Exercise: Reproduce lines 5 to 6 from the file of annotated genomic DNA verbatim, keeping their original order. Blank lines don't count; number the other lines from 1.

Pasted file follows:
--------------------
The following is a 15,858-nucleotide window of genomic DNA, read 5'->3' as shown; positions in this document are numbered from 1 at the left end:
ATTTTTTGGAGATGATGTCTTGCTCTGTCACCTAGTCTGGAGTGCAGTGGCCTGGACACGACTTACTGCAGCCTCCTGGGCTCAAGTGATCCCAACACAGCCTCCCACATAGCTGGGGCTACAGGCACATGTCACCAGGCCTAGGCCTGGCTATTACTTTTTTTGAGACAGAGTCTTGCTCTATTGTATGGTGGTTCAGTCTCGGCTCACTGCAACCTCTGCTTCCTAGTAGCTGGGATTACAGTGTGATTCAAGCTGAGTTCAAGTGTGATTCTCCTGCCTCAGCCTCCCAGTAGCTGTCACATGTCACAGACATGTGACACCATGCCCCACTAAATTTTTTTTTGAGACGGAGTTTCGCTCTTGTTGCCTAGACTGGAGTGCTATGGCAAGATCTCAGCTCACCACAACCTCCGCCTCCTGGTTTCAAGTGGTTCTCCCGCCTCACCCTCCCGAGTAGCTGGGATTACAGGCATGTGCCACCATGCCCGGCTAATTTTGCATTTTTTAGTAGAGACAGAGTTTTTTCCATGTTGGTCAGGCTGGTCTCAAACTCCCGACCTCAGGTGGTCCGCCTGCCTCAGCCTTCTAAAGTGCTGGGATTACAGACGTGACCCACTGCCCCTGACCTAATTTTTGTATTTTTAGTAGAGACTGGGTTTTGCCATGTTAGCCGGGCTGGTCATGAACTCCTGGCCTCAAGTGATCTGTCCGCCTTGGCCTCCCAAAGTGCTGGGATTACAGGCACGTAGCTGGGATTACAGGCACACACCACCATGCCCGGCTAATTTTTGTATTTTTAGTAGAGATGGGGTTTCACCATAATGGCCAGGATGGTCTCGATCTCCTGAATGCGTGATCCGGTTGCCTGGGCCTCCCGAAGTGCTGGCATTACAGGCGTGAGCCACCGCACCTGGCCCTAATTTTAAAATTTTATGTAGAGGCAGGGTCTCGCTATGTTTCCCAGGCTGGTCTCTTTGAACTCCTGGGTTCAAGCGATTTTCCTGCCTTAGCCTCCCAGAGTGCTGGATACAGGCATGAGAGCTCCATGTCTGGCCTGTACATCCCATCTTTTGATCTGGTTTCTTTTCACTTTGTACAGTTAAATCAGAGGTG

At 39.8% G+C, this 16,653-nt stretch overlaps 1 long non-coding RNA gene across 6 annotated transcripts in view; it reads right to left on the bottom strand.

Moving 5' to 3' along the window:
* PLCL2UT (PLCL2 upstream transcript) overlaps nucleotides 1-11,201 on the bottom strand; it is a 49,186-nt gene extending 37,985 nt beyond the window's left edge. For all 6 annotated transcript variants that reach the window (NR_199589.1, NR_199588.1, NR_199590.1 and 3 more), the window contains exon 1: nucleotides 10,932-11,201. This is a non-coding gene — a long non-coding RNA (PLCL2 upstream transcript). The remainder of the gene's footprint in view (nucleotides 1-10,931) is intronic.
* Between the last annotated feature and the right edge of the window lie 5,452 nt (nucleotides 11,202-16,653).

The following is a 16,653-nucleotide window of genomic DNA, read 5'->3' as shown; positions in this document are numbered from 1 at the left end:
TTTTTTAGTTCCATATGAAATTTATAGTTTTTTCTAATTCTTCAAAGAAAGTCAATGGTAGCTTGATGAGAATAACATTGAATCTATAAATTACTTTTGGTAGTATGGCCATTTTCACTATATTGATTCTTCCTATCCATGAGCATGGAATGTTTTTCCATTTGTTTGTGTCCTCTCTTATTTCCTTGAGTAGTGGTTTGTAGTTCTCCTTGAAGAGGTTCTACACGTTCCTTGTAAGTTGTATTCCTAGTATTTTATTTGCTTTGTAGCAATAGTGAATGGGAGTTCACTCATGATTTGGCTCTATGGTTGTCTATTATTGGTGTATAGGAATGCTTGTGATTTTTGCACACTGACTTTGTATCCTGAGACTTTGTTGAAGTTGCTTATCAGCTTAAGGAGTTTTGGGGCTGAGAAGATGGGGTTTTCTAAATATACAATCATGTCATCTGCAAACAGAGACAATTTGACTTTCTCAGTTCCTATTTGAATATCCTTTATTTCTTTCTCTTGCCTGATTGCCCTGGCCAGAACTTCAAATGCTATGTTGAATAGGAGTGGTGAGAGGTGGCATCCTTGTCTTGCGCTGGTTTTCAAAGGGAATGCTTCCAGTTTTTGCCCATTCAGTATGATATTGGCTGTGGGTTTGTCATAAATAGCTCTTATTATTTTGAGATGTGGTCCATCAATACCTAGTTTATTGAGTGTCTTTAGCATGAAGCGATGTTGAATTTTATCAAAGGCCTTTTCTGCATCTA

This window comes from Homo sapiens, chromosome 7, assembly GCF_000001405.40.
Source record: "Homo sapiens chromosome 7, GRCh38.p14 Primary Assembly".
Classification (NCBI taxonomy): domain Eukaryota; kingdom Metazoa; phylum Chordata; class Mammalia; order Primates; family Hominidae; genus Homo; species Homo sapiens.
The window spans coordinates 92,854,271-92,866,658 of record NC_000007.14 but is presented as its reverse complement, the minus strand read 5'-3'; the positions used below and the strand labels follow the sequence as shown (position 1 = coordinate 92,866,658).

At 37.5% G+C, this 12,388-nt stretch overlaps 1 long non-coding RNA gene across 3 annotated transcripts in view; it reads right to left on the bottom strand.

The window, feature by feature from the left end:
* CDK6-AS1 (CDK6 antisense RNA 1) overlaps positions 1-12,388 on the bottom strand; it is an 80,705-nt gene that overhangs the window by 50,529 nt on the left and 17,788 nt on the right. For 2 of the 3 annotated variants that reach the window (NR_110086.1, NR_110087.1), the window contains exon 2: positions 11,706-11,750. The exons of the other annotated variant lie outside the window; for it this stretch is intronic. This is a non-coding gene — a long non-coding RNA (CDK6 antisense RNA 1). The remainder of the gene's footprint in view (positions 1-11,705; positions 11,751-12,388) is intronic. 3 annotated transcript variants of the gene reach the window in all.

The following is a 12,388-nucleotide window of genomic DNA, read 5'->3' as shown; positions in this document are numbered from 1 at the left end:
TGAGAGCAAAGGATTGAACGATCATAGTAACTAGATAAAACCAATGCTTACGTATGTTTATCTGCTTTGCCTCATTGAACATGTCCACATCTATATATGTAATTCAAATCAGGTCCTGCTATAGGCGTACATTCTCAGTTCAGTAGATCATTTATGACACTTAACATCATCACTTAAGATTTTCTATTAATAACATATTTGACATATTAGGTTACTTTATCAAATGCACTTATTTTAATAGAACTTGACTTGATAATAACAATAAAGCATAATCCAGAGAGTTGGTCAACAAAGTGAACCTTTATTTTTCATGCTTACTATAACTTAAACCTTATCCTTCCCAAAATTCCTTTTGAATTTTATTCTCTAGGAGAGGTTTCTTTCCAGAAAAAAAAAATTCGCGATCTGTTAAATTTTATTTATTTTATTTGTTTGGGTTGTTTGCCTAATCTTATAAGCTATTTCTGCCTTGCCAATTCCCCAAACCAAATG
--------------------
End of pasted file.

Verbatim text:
* PLCL2UT (PLCL2 upstream transcript) overlaps nucleotides 1-11,201 on the bottom strand; it is a 49,186-nt gene extending 37,985 nt beyond the window's left edge. For all 6 annotated transcript variants that reach the window (NR_199589.1, NR_199588.1, NR_199590.1 and 3 more), the window contains exon 1: nucleotides 10,932-11,201. This is a non-coding gene — a long non-coding RNA (PLCL2 upstream transcript). The remainder of the gene's footprint in view (nucleotides 1-10,931) is intronic.
* Between the last annotated feature and the right edge of the window lie 5,452 nt (nucleotides 11,202-16,653).